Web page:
Lassen Volcanic National Park is rich in active hydrothermal features, wild landscapes, and biodiversity. The rugged panoramas signify the park's volcanic nature that continues to shape its landscape today. Lassen Volcanic NP sits at the crossroads of three distinct geological and biological provinces: the Cascades Range to the north, the Sierra Nevada mountains to the south and the Great Basin desert to the east.
The meeting point of these provinces gives rise to many different habitat types, characterized by the variations in environmental conditions in the park, such as elevation, precipitation, temperature, and amount of available sunlight. The landscape includes peaks, forests, meadows, lakes and streams, and nearly three quarters of the park is designated as wilderness. Natural resource concerns for Lassen Volcanic National park include invasive species, water quality and the health of whitebark pine forests.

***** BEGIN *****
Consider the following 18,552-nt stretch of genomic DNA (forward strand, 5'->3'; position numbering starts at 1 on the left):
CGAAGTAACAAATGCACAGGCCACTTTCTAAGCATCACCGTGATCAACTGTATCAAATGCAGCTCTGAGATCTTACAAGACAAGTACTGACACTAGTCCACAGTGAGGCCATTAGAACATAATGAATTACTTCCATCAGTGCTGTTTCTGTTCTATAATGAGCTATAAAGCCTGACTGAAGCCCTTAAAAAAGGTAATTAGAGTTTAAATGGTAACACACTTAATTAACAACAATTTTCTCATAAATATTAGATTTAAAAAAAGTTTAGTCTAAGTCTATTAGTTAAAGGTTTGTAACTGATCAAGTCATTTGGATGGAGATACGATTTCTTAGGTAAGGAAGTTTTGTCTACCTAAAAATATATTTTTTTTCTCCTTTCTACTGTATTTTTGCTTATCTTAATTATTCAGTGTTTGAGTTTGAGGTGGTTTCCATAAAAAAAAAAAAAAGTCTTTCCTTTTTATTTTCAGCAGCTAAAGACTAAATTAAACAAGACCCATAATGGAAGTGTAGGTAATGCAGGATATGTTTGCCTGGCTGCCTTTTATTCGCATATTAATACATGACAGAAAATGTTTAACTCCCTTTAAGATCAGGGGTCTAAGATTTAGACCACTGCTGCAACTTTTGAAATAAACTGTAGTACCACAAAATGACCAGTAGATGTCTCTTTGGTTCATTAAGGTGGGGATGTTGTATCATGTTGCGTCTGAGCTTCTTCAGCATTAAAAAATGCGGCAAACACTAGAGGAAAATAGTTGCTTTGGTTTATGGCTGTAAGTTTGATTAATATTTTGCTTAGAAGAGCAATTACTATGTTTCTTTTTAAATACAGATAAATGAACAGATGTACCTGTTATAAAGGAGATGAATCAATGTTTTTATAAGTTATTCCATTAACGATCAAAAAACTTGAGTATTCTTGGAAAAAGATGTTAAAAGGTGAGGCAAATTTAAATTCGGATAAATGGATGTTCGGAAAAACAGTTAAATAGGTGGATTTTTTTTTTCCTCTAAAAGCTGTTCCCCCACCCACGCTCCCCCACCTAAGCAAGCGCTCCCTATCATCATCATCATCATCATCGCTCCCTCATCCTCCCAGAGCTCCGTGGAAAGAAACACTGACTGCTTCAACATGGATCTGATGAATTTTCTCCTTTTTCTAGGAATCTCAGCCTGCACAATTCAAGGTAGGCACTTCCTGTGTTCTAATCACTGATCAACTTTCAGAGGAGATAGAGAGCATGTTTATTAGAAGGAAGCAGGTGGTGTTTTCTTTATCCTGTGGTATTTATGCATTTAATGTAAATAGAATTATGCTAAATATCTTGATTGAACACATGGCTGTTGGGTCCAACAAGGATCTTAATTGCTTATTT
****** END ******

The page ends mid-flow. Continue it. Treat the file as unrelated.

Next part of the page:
Data from the Klamath Inventory and Monitoring Network's programs balance the immediate needs of park managers for current information on the status and condition of ecological communities, and the need for insight into the changes occurring over time. These datasets help the park to make informed management decisions.
Last updated: February 12, 2020